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Intergroup contact, social dominance and environmental concern : a test of the cognitive-liberalization hypothesis.

Meleady, R. and Crisp, R. J. and Dhont, K. and Hopthrow, T. (2020) 'Intergroup contact, social dominance and environmental concern : a test of the cognitive-liberalization hypothesis.', Journal of psychology and social psychology., 118 (6). pp. 1146-1164.

Abstract

Intergroup contact is among the most effective ways to improve intergroup attitudes. Although it is now beyond any doubt that contact can reduce prejudice, in this article we provide evidence that its benefits can extend beyond intergroup relations—a process referred to as cognitive liberalization (Hodson, Crisp, Meleady, & Earle, 2018). We focus specifically on the impact of intergroup contact on environmentally relevant attitudes and behavior. Recent studies suggest that support for an inequality-based ideology (social dominance orientation [SDO]) can predict both intergroup attitudes and broader environmental conduct. Individuals higher in SDO are more willing to exploit the environment in unsustainable ways because doing so aids the production and maintenance of hierarchical social structures. In 4 studies conducted with British adults, we show that by promoting less hierarchical and more egalitarian viewpoints (reduced SDO), intergroup contact encourages more environmentally responsible attitudes and behavior. Both cross-sectional and longitudinal data support this model. Effects are more strongly explained by reductions in an antiegalitarian motive than a dominance motive. We discuss how these findings help define an expanded vision for intergroup contact theory that moves beyond traditional conflict-related outcomes.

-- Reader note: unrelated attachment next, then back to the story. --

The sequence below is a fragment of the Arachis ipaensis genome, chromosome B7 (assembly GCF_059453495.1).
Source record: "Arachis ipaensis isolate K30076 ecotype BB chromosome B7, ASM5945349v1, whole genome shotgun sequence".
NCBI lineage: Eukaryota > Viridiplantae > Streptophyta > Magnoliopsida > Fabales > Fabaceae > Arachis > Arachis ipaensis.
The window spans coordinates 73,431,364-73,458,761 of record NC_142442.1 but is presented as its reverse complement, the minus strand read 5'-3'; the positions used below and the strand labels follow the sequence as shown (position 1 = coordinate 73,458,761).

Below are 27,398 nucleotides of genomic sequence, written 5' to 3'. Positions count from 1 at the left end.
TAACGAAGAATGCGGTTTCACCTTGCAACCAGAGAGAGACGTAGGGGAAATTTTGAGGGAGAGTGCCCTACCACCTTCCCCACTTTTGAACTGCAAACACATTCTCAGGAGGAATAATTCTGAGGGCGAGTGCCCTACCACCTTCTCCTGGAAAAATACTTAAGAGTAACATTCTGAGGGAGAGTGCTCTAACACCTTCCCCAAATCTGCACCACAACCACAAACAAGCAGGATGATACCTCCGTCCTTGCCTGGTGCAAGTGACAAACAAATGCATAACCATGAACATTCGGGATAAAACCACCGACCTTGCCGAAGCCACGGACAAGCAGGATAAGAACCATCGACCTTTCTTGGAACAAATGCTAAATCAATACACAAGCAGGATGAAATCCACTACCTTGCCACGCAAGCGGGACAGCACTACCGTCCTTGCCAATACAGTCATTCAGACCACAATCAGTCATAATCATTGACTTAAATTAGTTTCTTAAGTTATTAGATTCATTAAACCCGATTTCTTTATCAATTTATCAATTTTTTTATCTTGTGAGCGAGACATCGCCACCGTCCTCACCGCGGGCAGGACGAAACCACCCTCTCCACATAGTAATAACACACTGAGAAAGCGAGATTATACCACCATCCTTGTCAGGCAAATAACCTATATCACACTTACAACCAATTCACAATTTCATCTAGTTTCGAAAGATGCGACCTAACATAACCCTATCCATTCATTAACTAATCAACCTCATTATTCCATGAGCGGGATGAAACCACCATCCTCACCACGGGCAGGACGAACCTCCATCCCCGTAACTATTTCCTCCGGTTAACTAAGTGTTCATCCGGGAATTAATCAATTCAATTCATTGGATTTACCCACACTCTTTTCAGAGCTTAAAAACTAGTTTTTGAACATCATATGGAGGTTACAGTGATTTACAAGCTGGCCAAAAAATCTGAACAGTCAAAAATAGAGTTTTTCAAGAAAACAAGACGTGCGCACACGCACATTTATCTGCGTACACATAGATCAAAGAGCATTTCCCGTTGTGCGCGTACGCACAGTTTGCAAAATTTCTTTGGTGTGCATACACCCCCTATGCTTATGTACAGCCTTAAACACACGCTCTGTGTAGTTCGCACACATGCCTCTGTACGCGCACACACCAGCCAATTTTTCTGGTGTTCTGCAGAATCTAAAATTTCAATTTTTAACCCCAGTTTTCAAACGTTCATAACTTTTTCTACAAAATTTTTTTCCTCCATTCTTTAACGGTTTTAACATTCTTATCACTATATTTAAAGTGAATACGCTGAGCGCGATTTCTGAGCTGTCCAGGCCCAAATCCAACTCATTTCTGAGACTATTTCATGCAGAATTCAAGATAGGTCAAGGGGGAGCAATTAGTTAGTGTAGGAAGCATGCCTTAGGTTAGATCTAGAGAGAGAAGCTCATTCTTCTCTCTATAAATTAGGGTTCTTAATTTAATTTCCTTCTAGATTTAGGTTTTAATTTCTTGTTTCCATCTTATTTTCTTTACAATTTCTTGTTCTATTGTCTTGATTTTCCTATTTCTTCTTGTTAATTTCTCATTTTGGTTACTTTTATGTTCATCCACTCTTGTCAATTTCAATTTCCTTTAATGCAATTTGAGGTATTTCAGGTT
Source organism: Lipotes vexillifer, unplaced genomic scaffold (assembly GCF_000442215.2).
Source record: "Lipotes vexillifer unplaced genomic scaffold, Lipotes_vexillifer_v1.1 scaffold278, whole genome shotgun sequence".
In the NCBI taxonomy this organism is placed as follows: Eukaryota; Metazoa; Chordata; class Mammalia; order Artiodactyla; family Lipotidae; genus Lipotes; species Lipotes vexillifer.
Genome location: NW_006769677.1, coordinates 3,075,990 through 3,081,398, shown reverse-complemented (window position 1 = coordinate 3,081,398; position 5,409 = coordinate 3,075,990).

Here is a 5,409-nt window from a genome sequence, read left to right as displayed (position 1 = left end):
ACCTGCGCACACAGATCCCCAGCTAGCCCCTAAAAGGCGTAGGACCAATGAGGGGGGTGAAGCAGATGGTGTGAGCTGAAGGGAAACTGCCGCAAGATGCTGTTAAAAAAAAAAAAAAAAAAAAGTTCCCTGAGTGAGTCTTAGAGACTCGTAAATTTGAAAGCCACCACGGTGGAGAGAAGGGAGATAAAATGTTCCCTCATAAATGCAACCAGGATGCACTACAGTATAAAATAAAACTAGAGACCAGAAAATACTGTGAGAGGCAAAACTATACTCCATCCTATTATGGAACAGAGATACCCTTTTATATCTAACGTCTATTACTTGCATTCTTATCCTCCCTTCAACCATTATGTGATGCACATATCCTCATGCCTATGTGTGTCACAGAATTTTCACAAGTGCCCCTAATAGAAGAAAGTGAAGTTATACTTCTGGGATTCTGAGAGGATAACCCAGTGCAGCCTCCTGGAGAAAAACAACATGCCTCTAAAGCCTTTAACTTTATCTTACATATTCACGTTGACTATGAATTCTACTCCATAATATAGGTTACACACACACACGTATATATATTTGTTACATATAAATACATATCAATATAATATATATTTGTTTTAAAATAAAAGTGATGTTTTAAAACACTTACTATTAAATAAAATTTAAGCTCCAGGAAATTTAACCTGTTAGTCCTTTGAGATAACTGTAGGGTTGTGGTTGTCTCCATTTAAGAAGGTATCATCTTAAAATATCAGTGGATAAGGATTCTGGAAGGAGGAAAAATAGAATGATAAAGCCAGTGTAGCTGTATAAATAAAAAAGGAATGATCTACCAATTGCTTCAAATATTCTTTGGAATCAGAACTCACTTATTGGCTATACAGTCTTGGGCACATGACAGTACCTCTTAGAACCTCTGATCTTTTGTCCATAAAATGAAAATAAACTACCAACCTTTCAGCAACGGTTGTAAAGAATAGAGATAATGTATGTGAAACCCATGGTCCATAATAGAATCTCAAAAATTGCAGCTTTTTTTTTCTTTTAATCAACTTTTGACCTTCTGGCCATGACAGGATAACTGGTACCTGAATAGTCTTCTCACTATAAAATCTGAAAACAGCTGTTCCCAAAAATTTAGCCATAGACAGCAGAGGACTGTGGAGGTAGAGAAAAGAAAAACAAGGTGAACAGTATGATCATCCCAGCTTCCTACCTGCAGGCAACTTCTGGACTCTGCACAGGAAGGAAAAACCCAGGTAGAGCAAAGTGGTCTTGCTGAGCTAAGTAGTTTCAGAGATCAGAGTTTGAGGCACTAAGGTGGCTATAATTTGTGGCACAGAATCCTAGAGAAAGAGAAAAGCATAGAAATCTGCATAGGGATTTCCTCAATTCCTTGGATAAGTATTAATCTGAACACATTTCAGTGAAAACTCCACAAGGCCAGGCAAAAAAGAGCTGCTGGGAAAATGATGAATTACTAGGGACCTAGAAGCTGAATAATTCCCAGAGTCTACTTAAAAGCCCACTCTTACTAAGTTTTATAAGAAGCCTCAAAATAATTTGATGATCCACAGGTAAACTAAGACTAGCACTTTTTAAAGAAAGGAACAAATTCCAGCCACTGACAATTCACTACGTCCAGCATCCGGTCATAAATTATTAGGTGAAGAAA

Item Type:Article
Full text:(AM) Accepted Manuscript
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Status:Peer-reviewed
Publisher Web site:https://doi.org/10.1037/pspi0000196
Publisher statement:© 2019 APA, all rights reserved. This article may not exactly replicate the final version published in the APA journal. It is not the copy of record.
Date accepted:26 April 2019
Date deposited:02 May 2019
Date of first online publication:23 May 2019
Date first made open access:23 May 2019

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